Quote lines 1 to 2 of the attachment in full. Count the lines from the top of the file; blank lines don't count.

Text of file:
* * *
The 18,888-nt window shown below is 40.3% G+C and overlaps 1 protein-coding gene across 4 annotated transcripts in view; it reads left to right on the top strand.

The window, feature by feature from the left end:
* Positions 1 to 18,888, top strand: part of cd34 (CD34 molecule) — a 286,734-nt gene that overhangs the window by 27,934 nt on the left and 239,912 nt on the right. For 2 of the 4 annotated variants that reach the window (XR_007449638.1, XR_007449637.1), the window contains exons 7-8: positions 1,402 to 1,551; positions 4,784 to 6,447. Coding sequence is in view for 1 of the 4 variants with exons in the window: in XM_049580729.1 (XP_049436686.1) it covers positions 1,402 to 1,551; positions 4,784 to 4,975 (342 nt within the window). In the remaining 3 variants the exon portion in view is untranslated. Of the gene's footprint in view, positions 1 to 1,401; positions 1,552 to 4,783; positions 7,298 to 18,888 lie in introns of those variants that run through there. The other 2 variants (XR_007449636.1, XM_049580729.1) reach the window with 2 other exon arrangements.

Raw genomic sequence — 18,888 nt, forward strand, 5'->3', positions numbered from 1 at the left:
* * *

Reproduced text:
The 18,888-nt window shown below is 40.3% G+C and overlaps 1 protein-coding gene across 4 annotated transcripts in view; it reads left to right on the top strand.

The window, feature by feature from the left end: